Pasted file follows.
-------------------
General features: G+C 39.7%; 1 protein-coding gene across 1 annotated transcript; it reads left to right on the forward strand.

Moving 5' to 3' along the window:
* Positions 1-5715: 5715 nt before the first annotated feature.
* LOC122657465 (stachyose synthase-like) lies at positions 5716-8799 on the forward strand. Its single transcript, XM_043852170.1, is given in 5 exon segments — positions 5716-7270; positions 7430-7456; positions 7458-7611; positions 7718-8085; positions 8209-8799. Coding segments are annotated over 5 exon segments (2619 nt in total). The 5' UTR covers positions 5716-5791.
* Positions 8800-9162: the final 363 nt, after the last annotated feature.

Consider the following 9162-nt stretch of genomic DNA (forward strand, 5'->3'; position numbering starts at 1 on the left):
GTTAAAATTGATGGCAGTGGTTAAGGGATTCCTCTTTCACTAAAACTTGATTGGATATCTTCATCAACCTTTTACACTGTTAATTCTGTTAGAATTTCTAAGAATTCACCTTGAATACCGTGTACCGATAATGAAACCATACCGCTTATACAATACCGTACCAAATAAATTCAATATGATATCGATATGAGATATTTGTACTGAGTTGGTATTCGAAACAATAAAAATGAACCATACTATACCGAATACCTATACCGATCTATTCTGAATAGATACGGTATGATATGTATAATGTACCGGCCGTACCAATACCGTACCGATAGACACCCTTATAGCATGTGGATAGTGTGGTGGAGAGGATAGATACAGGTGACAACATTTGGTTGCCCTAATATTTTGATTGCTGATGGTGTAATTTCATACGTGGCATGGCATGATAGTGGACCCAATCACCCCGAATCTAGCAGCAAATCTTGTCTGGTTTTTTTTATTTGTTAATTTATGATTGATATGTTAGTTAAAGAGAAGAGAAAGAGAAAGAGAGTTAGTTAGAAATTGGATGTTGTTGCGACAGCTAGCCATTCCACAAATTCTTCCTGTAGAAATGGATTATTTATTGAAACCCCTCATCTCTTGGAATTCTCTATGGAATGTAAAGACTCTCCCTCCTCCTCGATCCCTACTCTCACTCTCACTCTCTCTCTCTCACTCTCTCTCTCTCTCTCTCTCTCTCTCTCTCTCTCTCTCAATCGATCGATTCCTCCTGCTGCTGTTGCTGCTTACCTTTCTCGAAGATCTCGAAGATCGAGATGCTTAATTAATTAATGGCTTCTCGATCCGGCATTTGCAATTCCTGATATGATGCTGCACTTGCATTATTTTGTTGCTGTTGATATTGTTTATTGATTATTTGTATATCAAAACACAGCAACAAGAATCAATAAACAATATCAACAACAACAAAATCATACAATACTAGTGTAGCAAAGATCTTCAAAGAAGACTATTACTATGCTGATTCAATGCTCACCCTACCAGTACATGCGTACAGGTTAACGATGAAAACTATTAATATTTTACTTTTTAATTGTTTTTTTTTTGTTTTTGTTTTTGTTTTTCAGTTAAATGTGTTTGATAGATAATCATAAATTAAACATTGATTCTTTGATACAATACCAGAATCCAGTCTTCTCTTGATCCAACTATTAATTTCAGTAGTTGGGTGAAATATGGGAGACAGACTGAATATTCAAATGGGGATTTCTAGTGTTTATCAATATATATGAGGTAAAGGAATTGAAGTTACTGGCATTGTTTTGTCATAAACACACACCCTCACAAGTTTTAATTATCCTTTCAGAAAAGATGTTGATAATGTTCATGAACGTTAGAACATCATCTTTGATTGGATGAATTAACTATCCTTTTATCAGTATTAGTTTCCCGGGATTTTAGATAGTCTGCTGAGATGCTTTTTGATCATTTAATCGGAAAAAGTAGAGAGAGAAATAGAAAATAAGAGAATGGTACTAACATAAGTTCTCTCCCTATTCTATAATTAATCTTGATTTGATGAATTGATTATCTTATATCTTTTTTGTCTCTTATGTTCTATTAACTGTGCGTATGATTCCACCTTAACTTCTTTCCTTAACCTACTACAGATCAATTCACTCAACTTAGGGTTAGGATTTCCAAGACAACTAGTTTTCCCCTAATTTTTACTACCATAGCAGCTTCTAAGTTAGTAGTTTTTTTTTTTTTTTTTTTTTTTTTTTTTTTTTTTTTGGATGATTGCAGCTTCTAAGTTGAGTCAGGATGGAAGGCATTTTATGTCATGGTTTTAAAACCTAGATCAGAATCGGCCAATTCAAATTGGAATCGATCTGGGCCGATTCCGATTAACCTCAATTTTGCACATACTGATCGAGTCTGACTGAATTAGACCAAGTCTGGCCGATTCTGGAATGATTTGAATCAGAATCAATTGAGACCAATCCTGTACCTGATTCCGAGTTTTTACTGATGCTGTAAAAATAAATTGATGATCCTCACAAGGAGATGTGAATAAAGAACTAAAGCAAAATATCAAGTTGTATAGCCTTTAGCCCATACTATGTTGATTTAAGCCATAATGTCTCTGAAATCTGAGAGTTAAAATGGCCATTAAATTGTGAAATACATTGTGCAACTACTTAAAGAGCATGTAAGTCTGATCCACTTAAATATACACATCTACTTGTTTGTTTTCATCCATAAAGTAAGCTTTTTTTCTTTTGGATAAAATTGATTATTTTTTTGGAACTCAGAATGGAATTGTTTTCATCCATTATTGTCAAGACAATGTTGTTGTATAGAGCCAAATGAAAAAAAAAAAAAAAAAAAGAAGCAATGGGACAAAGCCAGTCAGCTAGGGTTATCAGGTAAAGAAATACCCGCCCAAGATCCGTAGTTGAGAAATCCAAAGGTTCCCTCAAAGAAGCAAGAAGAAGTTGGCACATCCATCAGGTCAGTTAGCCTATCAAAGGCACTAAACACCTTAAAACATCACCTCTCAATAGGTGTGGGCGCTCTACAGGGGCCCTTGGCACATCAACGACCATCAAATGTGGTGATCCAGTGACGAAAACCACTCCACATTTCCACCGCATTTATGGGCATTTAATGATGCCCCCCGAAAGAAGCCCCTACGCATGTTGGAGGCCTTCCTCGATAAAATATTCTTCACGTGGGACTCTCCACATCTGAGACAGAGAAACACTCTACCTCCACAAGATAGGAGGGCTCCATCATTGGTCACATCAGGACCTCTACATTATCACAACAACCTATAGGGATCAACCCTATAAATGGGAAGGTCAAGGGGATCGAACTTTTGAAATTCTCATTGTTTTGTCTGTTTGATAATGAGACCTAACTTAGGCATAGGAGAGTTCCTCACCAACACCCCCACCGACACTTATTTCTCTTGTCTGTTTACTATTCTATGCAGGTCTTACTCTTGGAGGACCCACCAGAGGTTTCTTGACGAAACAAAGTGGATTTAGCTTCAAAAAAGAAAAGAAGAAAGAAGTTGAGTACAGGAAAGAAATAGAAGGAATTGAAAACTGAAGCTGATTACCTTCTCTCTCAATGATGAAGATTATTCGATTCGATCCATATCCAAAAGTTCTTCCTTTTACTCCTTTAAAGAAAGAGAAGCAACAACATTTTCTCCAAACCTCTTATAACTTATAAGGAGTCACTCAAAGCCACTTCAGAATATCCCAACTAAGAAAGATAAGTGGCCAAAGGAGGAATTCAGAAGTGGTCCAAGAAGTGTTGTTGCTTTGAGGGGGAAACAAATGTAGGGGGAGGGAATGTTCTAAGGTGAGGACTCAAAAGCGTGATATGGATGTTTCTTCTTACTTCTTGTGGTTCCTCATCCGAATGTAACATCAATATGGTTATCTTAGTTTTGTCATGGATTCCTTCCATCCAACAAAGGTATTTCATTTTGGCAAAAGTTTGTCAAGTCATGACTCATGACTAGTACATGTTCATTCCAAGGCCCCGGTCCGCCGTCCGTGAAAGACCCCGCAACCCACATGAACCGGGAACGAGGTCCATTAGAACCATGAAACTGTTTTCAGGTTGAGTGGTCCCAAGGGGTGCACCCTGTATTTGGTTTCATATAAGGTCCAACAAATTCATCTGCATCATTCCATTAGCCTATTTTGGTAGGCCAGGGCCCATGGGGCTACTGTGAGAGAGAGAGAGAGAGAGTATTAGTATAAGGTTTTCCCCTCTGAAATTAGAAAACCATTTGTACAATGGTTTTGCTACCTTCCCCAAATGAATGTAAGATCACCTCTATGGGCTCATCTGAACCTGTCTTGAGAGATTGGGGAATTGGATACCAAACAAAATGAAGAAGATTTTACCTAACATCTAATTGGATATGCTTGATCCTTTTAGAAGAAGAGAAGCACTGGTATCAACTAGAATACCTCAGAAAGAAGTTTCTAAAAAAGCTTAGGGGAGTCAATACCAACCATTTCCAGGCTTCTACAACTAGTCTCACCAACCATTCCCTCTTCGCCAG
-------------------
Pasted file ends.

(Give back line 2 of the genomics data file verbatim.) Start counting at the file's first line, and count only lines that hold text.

Moving 5' to 3' along the window: